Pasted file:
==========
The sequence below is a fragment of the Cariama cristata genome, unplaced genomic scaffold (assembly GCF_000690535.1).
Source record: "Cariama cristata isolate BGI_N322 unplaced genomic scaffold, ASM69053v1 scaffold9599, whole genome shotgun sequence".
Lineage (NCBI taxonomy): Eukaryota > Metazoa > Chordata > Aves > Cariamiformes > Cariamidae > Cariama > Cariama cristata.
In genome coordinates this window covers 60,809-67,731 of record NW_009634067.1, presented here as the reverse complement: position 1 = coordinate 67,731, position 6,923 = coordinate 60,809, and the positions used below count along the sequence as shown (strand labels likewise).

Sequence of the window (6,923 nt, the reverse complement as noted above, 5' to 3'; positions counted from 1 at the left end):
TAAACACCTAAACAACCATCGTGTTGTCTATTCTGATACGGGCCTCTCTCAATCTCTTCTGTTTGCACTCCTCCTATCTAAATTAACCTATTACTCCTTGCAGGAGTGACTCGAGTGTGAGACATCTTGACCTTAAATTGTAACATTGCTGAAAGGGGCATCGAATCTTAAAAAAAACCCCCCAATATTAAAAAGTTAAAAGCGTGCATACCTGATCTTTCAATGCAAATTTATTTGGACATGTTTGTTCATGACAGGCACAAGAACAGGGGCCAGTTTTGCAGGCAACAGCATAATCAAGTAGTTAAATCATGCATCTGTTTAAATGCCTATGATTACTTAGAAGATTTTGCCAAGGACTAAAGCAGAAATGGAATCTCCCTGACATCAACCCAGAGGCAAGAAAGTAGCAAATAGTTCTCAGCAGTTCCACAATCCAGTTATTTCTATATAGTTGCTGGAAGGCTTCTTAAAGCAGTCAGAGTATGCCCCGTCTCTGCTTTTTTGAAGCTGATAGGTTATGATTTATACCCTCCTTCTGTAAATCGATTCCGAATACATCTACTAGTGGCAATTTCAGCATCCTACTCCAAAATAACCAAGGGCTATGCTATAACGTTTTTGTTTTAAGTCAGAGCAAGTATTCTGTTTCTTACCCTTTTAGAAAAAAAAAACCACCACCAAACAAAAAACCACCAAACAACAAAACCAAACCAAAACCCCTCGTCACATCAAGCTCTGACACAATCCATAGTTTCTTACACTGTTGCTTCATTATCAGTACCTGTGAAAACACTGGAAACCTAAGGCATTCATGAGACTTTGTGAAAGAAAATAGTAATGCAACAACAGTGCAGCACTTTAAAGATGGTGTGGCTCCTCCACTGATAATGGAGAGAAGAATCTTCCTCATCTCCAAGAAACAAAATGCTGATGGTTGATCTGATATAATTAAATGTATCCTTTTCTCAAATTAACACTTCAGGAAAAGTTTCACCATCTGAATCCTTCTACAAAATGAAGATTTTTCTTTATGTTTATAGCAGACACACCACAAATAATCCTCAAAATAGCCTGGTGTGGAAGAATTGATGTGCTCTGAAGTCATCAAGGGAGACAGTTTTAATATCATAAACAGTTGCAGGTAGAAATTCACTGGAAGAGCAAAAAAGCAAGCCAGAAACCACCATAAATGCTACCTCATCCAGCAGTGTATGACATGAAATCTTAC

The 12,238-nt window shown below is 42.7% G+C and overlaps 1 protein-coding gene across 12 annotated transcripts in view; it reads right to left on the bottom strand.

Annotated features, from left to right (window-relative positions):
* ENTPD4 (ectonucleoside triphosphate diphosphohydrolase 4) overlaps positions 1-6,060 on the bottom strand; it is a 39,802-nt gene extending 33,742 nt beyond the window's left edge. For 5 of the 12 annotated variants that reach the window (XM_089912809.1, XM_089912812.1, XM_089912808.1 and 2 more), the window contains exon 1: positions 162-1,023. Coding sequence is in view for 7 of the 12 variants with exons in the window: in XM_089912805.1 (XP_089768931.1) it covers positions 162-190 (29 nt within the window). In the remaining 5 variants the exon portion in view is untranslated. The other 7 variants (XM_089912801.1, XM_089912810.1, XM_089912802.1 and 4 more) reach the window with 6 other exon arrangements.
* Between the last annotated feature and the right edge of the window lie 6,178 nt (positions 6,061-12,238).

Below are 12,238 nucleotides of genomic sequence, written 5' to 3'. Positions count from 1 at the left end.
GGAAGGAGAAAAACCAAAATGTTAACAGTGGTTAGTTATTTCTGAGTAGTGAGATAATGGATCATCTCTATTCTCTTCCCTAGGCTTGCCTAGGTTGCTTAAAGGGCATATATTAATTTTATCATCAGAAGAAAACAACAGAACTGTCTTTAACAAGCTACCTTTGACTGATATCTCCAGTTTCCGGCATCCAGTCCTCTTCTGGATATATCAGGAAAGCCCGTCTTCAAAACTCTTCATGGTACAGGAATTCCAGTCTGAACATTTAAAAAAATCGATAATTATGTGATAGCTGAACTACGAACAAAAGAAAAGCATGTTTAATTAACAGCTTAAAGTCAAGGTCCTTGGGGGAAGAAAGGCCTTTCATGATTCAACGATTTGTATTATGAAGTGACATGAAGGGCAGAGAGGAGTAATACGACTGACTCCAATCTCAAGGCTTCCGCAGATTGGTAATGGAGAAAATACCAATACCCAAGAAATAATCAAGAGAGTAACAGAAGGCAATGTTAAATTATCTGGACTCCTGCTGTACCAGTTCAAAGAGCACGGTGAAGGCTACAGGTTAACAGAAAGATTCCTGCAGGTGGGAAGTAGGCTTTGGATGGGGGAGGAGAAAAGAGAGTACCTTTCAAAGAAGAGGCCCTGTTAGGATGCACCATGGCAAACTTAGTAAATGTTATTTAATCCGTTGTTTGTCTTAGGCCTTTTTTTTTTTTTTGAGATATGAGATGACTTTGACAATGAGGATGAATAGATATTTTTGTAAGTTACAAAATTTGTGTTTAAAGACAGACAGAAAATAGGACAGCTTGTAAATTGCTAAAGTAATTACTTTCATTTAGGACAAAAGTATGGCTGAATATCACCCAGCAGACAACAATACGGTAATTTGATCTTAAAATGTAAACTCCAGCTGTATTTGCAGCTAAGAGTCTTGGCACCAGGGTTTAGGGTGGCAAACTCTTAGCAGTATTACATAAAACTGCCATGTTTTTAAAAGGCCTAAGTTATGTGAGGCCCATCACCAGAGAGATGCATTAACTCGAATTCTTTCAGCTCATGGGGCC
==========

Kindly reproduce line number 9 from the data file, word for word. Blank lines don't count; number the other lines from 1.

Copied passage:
* ENTPD4 (ectonucleoside triphosphate diphosphohydrolase 4) overlaps positions 1-6,060 on the bottom strand; it is a 39,802-nt gene extending 33,742 nt beyond the window's left edge. For 5 of the 12 annotated variants that reach the window (XM_089912809.1, XM_089912812.1, XM_089912808.1 and 2 more), the window contains exon 1: positions 162-1,023. Coding sequence is in view for 7 of the 12 variants with exons in the window: in XM_089912805.1 (XP_089768931.1) it covers positions 162-190 (29 nt within the window). In the remaining 5 variants the exon portion in view is untranslated. The other 7 variants (XM_089912801.1, XM_089912810.1, XM_089912802.1 and 4 more) reach the window with 6 other exon arrangements.